I think supplements are a bit like graduate school – a great example of how intermittent reinforcement can work to get you hooked on an activity or substance. I haven’t had much luck with supplements, but what luck I did have was spectacular, hence the “intermittent” aspect. (More on that further down the post.) Lately I have been trying out medium chain triglyceride oil (MCT oil).
If you believe what you read online then this stuff is a miraculous ingredient that does everything but shine your shoes; I own very few pairs of shoes that need to be shined, so perhaps I should not be surprised to find that for me medium chain triglycerides, while they may be beneficial in the long term, seem to have zero effect at all in the short term. And making mayonnaise with it has been a major failure so far.
Lots of people tout the oil for its energy-giving properties, some people even complaining of a wierd, caffeine-like rush shortly after ingesting it. Others claim that they reacted badly to it, running to the bathroom for copious relief. Maybe what I got is the placebo control substance because I can’t see anything at all in the way of an immediate reaction.
One site (which I won’t link to) headlines its article on MCT oil this way: This Food is Like Rocket Fuel for Your Brain and Metabolism and then goes on to say in the first paragraph that “I hate hype. You can go through my past headlines and you’ll clearly see that I’m not a sensationalist. In fact, it’s the hype and sensationalism that turn me off from reading most magazines.” According to this proponent of non-hype the “MCTs improve blood sugar regulation (yay!), improve metabolism (especially fat metabolism), may improve thyroid function, improve appetite regulation, and are used to treat many ailments (Diabetes, Alzheimer’s, seizures, cystic fibrosis, etc.)” And “If you want to feel the effects of this for yourself, put a tablespoon of MCTs in your coffee — or really go for it all and make bulletproof coffee (or tea). Seriously, this an effect you WILL feel — and it feels like you gave your body rocket fuel.” All I can say is that as far as my body is concerned, this seems to be untrue; I don’t feel anything.
Of course, many of the benefits of oils don’t make themselves visible right away, and sometimes I think that they don’t make a difference at all if you are already eating a diet that isn’t deficient in the right ones. I eat very little Omega 6 – really only what I get in my meats, and most of them are from grass-fed animals; I’m getting a pretty good O3: O6 ratio, I think. I already eat sardines and I take a bit of cod liver oil daily too as well as a fish oil supplement. In fact, those are the only supplements I take on a regular basis, except for what is to me the king of them all – magnesium.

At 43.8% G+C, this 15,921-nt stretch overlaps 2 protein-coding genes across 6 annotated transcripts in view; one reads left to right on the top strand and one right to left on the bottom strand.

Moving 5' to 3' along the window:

To Marion Nestle, who is always ranting about how you should not take supplements because the industry is corrupt and has no oversight (the latter part is true, unfortunately) with the result that any benefits you see are from the placebo effect, I say SMOKE THIS: if the magnesium’s effect on me is placebo, why does it work when I am sleeping? If I don’t take extra magnesium I get terrible cramps in my calves while I am asleep. If I take the supplement, I get no pains. Nestle also says, as part of her “Moderation is best” mantra (which I believe is often a cop-out argument, no matter who uses it) that you can get all the “supplements” you need by just eating a healthy diet (in her case, lots of “healthy whole grains” and vegetables, and maybe a bit of meat now and then). Sorry Marion, there’s no way I could get as much magnesium as it takes to stop the cramps by just eating a good diet.
(Or maybe she is right and the oil I am trying out is not really MCT oil; unfortunately (again), because there is no oversight on this industry we are at the mercy of these companies, trusting that what they say is in the bottle is actually there. All you can do, really, is try to stick with companies that seem to offer a good product. NOW’s magnesium has certainly worked for me, so I’m using their MCT oil.)
For me the biggest disappointment with the MCT oil has been the way it doesn’t work to produce mayonnaise. I won’t buy mayo from the store because where I live I can’t find any that isn’t made with soy; all of the mayos that are touted as being made with olive oil only have a percentage of olive oil and the rest is soy or canola, or something worse. When I make mayo at home with extra virgin olive oil and my stick blender the process is really fast and it works, but I don’t like the taste of mayo made with extra virgin olive oil. The MCT oil is tasteless, so it seems like a great alternative, and lots of people online claim it works in their mayo. Well, it hasn’t worked in mine yet and I’m tired of trying to figure out how to use up batches of expensive liquid with patches of solids in them. Luckily the dogs like it, and it helps their coats (and probably lots of other things, too) since I can’t afford to feed them a meat/cooked veg diet made from scrach. (I have done that, and I really, really recommend it, but it’s pretty expensive. As a matter of fact, we reversed one dog’s kidney disease that way, and had the bloodwork done to prove it, but that’s another story.)
I am not done with the MCT oil yet, and I will certainly update this if I change my mind, but so far I’m not impressed.
Tyrannocaster’s young and monstrous rating: 1 claw down, one claw up.